WHO recommends that the national blood system should be governed by national blood policy and legislative framework to promote uniform implementation of standards and consistency in the quality and safety of blood and blood products. Since BTS has moved from a cottage industry to being considered as a pharmaceutical industry requiring good manufacturing practices, blood and blood products are categorized as “drug” due to its nature of internal administration, therapeutic and side effects.[4] Therefore, the drug regulatory authority of Bhutan is responsible for regulating or authorizing licenses to BTS. It is responsible for administering the provision of Bhutan Medicines Act 2003 and Bhutan blood and blood products regulation.[5]

In Bhutan, blood transfusion is most commonly used to treat pregnancy and childbirth-related complications, severe anemia, and massive trauma and also for supportive care in various types of cancers and patients on regular dialysis. At National Referral Hospital, the maximum order for blood amounts to the patient anemic management and chemotherapy treatment management.[6]

The BTS in Bhutan is operated as unit of the hospital laboratory services and basic health unit at the districts. There are 26 functional hospital-based blood centers (BCs) throughout the country including regional blood banks and one National Blood Bank at National Referral Hospital [Figure 1].
Figure 1: Organization structure of blood transfusion service (source: Status report on blood safety and availability in Bhutan 2011–2016: Country report, Bhutan)

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Each of the hospital-based blood banks is responsible for blood donor screening, collection, infectious disease testing, and precompatible testing before issuing to the patients. All the blood banks collect whole blood unit and issue for transfusion except for National and Regional Blood Bank where blood is processed into blood products such as packed red cells (PRC), platelet concentrate, and fresh frozen plasma (FFP). In addition, the National Blood Bank at the referral hospital provides technical guidance to BSP, teaching fraternity for the Diploma in Medical Laboratory Technology under Nursing and Public Health Program at Khesar Gyalpo University of Medical Sciences, Bhutan, and conducts national external quality assessment scheme in blood group serology for the district blood banks.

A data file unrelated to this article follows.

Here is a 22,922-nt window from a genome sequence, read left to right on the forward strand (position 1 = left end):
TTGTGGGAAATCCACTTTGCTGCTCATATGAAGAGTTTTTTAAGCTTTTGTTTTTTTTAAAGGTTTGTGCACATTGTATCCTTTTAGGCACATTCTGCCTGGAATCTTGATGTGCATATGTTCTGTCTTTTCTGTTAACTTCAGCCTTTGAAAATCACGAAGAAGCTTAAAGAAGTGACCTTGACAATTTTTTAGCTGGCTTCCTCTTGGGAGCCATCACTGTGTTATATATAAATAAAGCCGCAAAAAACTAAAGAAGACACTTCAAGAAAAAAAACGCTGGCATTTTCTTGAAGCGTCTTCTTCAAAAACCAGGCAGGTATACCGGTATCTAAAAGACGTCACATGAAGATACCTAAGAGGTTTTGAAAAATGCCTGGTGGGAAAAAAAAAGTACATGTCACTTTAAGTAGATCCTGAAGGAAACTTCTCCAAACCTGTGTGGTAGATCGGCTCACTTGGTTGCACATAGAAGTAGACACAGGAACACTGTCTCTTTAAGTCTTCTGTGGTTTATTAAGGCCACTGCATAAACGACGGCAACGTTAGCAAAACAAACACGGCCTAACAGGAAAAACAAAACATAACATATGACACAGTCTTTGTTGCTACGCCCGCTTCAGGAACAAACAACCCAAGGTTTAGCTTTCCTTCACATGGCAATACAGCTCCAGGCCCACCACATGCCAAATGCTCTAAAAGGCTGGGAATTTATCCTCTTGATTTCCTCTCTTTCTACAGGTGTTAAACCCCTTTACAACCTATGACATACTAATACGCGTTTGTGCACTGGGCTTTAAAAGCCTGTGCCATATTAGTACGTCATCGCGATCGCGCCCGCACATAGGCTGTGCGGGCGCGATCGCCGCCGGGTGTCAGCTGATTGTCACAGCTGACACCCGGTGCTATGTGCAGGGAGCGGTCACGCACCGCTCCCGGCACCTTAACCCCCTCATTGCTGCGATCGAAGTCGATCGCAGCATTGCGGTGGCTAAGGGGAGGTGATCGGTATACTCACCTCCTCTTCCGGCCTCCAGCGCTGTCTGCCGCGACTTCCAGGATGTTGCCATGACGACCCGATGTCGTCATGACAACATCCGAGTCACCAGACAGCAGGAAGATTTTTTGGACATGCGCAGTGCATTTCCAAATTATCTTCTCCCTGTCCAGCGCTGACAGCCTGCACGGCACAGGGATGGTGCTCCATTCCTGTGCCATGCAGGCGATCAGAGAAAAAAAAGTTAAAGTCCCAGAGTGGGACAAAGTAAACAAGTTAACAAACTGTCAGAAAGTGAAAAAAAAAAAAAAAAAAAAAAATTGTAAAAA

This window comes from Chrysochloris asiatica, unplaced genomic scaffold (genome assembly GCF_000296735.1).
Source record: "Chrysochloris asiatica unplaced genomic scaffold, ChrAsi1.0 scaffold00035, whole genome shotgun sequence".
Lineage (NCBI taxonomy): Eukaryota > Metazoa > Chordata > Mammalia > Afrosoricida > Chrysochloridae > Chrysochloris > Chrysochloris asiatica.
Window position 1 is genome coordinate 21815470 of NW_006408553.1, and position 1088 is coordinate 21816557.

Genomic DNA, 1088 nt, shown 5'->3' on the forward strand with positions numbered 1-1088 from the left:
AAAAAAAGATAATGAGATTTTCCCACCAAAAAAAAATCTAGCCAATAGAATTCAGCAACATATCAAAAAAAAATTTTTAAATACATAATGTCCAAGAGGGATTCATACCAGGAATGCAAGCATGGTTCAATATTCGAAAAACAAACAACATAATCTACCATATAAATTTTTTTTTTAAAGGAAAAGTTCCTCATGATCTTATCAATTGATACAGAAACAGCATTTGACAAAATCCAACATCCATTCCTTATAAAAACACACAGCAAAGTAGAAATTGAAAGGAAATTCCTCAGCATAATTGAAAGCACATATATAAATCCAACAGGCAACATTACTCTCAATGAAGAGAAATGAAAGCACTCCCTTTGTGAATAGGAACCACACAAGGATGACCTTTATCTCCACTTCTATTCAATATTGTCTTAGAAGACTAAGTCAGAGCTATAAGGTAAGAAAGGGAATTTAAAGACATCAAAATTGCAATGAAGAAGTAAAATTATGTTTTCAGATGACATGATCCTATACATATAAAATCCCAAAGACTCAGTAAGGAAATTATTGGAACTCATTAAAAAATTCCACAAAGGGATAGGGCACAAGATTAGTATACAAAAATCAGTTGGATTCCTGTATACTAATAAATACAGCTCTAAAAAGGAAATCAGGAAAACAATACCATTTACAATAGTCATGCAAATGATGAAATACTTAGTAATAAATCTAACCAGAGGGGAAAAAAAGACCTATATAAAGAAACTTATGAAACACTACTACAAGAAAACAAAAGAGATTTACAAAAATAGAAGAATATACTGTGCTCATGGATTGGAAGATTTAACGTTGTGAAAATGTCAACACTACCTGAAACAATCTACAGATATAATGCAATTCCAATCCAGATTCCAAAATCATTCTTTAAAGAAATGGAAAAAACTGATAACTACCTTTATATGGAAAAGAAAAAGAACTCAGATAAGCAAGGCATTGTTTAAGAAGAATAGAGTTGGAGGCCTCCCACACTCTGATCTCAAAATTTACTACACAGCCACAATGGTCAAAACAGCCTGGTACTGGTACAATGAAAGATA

One of the mandates of the BSP is to compile annual reports from all the blood banks for final evaluation for national authorities and their partners. Such annual reports serve as a monitoring tool for developing improvement activities and strengthening the BTS. These reports also draw information for national statistics to submit to the WHO in its global database on blood safety.


  Blood Collection Top


[Figure 2] shows the total percentage of the voluntary versus replacement blood donation collected year wise from 2015 to 2020. On an average, 80% of the blood units collected are from voluntary blood donation, with 20% having to rely on replacement blood donors. The replacement donation especially amounts to the requirement of the platelet transfusion.
Figure 2: Total blood donation year wise

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The maximum voluntary blood unit collected happens from the mobile blood donation campaign conducted by collaborating with various institutes, schools, and NGOs throughout the country to meet the demand of the blood requirement. The total blood camps conducted over the years are as shown in [Figure 3].
Figure 3: Total number of blood donation campaigns conducted

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  Blood Screening for Infectious Diseases Top